That said, many people come to the blog through links to specific posts or from search engines. Those people probably will never see this post. I don't know the number of regular readers I have that come to this blog through an RSS feed and not through my posts on Facebook, Twitter and Google. (I broke down and finally starting posting there, too.) To all of you, who are interested in everything I have to say, I'll let you know more about me every now and again, but the main focus of this page will always be the Math.
This brings up my Twitter account. Thanks to a recent app, I now know what I first (long-forgotten) tweet was:
I recently posted a goal: 1/3 of all my points should be related to this blog in some way; i.e., self-promotion. Let's face it: that's the reason I started the twitter account in the first place. I'm not texting my "bruhs" all the time. (I actually spelled it "brah", from the closed-captioning on "Hawaii Five-0".) Second, I think another 1/3 of my posts should be something related to education, for the simple reason that mostly other educators are following me because of this blog. This could be random mathematical observations, or it could be me taking part in some "edchat", one tweet at a time. Finally, I let people know that I'm a real person. I read other people's tweets, and I respond. I follow geeky things dealing with sci-fi and comics, and I'll respond. You're getting to know me a little more. Is that noise taking away from the signal? I'd rather hope that it was fine-tuning the signal so you had a better overall picture.
This brings me to my final point for today: your tweets! Now, I'm not talking to all of you because, frankly, I don't follow all of you. I can't. I don't know how people follow 1,000 accounts. I can't keep track of 50, and some of them I should drop for various reasons. The silliest is because they tweet so rarely that they're lost in the shuffle. More reasonable (for dropping) is the person that tweets 30 times per hour, every hour. If you're always my entire screen, you're an attention hog. I lost a couple of people for this. Once in a while, fine. Sometimes you have a lot to say or share, okay. But it can't be constant.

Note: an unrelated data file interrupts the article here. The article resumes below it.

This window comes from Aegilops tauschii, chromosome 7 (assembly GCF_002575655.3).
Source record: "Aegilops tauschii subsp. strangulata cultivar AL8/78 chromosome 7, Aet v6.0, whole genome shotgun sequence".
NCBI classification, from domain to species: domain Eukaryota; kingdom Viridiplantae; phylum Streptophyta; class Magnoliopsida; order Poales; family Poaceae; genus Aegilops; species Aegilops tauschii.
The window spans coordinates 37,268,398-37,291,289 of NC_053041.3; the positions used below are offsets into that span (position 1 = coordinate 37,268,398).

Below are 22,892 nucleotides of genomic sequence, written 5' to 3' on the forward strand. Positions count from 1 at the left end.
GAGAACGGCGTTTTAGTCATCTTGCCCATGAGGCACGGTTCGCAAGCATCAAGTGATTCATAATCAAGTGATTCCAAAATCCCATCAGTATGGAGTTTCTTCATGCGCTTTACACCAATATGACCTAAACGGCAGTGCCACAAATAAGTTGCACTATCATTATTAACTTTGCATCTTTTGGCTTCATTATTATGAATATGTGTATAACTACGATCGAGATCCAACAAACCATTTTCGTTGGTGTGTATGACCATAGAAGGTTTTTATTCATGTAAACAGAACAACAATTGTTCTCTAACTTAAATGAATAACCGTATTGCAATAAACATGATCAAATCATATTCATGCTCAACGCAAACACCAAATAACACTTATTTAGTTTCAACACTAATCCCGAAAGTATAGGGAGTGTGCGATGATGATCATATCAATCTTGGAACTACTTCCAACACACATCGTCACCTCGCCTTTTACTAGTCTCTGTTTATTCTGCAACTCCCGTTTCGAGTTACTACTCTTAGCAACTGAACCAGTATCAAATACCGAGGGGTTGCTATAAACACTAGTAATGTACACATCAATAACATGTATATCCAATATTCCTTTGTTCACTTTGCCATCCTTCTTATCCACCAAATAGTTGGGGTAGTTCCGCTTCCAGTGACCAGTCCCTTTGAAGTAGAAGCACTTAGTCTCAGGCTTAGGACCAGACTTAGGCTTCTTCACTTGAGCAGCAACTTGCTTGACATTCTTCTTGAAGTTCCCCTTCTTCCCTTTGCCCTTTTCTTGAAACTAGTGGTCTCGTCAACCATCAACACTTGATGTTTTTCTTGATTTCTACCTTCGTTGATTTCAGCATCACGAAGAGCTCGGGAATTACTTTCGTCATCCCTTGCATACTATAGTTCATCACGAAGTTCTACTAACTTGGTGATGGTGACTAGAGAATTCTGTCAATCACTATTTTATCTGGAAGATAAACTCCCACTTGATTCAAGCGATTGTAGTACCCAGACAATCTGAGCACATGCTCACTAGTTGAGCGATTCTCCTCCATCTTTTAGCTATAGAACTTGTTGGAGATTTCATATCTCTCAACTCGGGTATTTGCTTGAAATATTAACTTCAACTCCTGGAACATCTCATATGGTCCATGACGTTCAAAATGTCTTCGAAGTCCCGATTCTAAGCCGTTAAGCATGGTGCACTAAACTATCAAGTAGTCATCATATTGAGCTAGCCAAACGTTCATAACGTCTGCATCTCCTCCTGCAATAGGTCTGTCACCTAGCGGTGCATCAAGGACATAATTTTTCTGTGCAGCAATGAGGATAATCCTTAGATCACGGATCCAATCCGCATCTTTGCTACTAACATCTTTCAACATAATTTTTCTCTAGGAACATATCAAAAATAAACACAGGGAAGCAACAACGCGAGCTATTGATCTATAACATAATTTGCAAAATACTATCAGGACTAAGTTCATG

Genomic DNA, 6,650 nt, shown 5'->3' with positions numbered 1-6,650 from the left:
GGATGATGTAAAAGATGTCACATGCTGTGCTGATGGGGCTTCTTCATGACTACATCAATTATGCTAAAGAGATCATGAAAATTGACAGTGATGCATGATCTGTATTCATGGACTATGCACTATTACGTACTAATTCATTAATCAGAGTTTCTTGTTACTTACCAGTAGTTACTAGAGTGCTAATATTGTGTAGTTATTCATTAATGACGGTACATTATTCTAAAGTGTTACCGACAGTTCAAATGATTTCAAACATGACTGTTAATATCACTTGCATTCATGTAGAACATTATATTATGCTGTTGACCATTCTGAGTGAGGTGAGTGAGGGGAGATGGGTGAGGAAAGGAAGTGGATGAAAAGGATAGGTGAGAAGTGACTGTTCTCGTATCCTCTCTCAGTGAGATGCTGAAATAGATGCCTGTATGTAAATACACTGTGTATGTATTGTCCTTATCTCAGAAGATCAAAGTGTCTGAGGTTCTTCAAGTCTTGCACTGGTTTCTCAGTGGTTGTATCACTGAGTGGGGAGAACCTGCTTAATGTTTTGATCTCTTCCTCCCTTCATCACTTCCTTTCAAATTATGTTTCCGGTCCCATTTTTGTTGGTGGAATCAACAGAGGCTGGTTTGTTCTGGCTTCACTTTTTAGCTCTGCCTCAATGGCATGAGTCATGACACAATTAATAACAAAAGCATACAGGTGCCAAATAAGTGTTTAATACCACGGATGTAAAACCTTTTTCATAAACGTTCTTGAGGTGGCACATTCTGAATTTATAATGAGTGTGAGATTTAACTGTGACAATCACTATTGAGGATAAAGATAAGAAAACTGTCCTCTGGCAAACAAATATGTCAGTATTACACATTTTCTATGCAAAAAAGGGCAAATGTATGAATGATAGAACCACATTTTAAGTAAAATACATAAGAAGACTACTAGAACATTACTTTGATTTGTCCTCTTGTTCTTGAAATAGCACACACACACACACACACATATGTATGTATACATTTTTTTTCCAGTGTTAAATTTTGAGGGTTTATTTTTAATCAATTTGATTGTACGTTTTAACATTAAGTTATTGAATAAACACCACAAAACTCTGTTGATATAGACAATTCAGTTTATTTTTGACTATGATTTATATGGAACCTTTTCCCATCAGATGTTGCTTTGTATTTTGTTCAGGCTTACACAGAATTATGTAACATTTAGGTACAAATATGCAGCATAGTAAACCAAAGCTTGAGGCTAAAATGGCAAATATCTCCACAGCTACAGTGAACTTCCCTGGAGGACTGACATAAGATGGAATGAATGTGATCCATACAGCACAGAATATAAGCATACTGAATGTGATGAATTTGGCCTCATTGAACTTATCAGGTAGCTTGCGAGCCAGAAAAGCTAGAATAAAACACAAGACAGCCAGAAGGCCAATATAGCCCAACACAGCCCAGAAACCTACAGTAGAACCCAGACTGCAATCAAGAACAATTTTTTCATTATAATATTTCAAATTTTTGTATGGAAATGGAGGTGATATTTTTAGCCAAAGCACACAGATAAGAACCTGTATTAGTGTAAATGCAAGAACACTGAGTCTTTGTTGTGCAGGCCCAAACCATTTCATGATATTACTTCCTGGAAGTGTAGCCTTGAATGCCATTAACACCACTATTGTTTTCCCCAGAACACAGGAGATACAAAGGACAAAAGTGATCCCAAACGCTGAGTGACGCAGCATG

However, there are other people who have their own signal-to-noise problems. Worse, for some of them, their noise is their only signal. Self-promotion is fine, it may be the reason I'm following you. But have something different to promote. If I get 20 tweets in a day (or even a week) promoting the same thing, you're overselling it. Especially if you have nothing else to talk about. And let your guard down once in a while and just talk about your day, or your family, or your dog, or the last movie you saw. (If you're going to talk about the great meal you had, skip the pictures.) I'm ready to drop people of this, too. I'm ready to start tracking other people's tweet and closely as I'll track my own.
It's social media. Be social about it. Have fun! You'll be more interesting to read and follow. And then I'll be more likely to visit your site or (and you know who you are) buy what your selling.
By the way, I'm still not selling anything. I'm doing all this because I enjoy it. Some days more than others.